When finding mountains of moose droppings and sometimes seeing more moose than whitetails during my past 10 deer seasons in northeastern Minnesota, I assumed the region would forever hold strong moose numbers.
After all, the moose’s horse-size tracks were common in fresh snow, as were chin-high rubs on bark-shredded balsams. I also regularly packed out moose skulls and antlers I found while hunting deer.
Plus, I saw moose regularly. One day this past November, for example, I heard snapping branches and muck-sucking hoofs ahead while sneaking along a black-spruce bog. Instinctively, I half-shouldered my .280 rifle and scanned above and beyond its scope. I relaxed when spotting a cow moose high-stepping through spruce and tag alders, its calf close behind.
What a sight. These homely creatures are tall, dark, and gangly; the closest thing you’ll ever see to Abe Lincoln on four legs. Still, their appearance didn’t shock me. I’d seen more moose sign than deer sign the previous three hours.
But looks can deceive when applied beyond the roughly 10 square miles my friends and I hunt in and around Minnesota’s Boundary Waters Canoe Area Wilderness. Outside our moose hot spot, northeastern Minnesota’s moose numbers have plunged so far that the state’s Department of Natural Resources (DNR) announced in February it was canceling this fall’s moose hunt.
Just so we’re clear, hunting didn’t hurt the moose herd, and closing the season won’t spark its rebound. Hunts since 2007 were limited to bulls, and the state sold only enough tags to reduce the herd by 2 percent.
Although their DNR won’t say it, Minnesotans might never again hunt moose in their state. The last time Minnesota closed the hunt with no timetable for return was 1923, when moose numbered 3,000 statewide, and were beset by poor habitat from rampant logging and wildfires.
As forests regrew the next 50 years, moose returned. Hunting resumed in 1971 in odd-numbered years when moose numbers averaged 5,000 to 8,000 in northwestern and northeastern Minnesota.
The northeastern hunt closed in 1991 but reopened in 1993 as an annual season. The northwestern hunt continued until 1997 when its moose herd crashed. That region’s herd now seems doomed, despite improving habitat.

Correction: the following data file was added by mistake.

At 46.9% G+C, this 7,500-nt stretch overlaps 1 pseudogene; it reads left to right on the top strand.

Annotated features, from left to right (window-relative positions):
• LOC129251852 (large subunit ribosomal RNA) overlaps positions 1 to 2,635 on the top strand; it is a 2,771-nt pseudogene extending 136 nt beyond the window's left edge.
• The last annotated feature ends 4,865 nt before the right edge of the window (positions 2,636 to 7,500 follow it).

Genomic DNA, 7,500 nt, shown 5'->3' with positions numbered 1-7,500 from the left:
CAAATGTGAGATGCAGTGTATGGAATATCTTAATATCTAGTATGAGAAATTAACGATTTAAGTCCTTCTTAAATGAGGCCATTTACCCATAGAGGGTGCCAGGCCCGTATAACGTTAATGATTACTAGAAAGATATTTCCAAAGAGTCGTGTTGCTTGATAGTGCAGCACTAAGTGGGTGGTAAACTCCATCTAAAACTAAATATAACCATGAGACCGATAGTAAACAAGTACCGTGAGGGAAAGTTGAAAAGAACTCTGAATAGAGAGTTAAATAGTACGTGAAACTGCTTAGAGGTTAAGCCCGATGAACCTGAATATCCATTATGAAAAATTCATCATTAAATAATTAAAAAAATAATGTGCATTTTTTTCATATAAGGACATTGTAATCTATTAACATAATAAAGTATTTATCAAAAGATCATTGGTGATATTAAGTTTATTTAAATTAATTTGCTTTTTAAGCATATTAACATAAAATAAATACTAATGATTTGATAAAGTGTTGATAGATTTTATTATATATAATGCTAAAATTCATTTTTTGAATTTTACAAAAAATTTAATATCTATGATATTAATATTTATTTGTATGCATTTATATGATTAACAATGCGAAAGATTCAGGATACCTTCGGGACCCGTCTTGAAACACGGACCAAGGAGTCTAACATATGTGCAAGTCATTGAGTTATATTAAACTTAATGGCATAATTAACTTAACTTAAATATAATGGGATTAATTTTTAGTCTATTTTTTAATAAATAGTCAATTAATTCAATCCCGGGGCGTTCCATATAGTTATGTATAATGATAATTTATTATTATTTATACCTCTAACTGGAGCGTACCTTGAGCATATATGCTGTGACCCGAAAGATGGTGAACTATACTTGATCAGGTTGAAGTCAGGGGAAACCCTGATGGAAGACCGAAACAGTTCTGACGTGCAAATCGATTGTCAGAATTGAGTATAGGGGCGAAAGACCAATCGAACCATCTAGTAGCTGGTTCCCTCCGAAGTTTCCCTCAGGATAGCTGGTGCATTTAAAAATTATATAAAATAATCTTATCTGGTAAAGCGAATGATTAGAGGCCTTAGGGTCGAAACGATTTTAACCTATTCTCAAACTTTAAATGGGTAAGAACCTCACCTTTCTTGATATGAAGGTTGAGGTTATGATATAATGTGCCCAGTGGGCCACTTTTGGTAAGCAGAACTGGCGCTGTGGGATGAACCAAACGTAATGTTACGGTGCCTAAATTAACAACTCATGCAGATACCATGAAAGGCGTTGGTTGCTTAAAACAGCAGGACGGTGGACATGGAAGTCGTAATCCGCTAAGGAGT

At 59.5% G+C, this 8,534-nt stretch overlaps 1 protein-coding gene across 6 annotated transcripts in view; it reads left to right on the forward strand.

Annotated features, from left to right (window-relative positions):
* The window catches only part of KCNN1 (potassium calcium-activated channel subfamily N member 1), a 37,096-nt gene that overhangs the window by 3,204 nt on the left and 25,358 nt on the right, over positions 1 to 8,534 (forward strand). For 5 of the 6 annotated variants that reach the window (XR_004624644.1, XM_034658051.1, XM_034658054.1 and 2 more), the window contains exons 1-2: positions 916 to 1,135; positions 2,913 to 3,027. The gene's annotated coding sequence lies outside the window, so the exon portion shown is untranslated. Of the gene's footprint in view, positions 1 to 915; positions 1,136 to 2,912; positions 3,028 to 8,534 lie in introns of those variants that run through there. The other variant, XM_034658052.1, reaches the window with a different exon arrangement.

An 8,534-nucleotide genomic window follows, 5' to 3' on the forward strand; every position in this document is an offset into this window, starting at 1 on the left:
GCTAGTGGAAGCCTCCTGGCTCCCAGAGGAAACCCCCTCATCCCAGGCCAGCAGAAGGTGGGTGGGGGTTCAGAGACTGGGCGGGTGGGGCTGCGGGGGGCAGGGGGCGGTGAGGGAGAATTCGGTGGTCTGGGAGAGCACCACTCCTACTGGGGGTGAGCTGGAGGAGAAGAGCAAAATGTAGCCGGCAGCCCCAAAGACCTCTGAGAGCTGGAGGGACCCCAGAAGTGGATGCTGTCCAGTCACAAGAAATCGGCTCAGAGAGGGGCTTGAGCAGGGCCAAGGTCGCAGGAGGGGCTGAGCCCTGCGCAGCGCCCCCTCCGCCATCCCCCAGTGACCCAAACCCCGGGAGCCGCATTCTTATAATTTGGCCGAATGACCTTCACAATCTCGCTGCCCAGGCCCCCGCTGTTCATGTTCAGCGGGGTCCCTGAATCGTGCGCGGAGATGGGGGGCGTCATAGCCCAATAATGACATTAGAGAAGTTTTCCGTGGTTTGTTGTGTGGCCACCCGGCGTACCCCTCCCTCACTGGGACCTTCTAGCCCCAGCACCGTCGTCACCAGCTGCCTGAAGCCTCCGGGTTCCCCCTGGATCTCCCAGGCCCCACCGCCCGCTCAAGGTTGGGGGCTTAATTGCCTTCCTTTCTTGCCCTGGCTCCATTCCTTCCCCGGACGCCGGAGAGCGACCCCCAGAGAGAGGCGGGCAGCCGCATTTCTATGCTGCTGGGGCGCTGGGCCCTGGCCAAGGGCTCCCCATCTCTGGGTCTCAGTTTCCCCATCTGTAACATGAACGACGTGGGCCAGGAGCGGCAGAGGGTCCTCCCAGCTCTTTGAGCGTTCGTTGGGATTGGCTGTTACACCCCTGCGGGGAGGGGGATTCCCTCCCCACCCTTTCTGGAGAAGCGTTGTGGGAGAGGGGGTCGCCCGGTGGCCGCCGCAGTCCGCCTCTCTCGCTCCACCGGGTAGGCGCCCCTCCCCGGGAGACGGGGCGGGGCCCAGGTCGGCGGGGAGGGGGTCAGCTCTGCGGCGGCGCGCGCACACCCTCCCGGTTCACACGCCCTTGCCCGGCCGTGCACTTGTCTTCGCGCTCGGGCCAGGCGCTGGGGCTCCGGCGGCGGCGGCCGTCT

Meanwhile, the northeastern herd peaked at 8,840 in 2006, but generally suffered gradual, fluctuating declines since 2002. The drop recently worsened. The population estimate this winter was 2,760, a 69 percent plunge from seven years ago. That’s also a decline of 52 percent since 2010 and 35 percent from a year ago.
Unlike the crisis of habitat 90 years ago, this calamity isn’t so easily diagnosed. To learn more, researchers between 2002 and 2008 attached radio-transmitting collars to 150 moose. The results improved the DNR’s aerial surveys, and helped the biologists track moose movements and home-range sizes, as well as survival rates.
Unfortunately, the research couldn’t explain what kills most moose. Of the study’s 89 non-hunting moose deaths from 2002 to 2010, 74 percent remain of unknown cause. Known causes are vehicle collisions, 11 percent; wolves, 10 percent; poaching, 3 percent; and train collisions, 2 percent.
What’s the best guess for the decline? Biologists speculate it’s a deadly combination of chronic health woes and physical stress linked to warmer, shorter winters and hotter, longer summers.
Moose are built for winters and habitats whitetails can’t long tolerate, making the upper Great Lakes’ forests the southern fringe of moose country. Researches believe a moose’s summer coat causes stress in temperatures above 64 degrees, and its winter coat causes stress in temps above 19 degrees. Temperatures in recent summers hit the 80s or 90s for weeks. Likewise, recent winters were among the mildest on record.
All that warmth also unleashed tick infestations. Some dead moose literally crawl with ticks. Estimates of tick numbers on some host moose range from 50,000 to 150,000.
Further, biologists have long hypothesized that moose herds can’t tolerate large deer herds because moose often die from brain worms that deer carry but shed without being harmed. As northern Minnesota’s deer herds increased since the 1980s, it’s possible brain worm problems worsened for moose.
The Minnesota DNR hopes a $1.2 million study launched this winter will help explain the population crash. Researchers recently attached GPS collars to 111 moose to better document their patterns and movements.
The collars also signal if the moose dies. With GPS pinpointing death sites, researchers hope to respond quickly to determine the cause of death before heat or freezing cold destroys vital clues, such as the tracks brain worms cut through tissue.
Explaining a population crash, however, doesn’t mean rebuilding it. Nature, after all, remains beyond our control.
Images by Patrick Durkin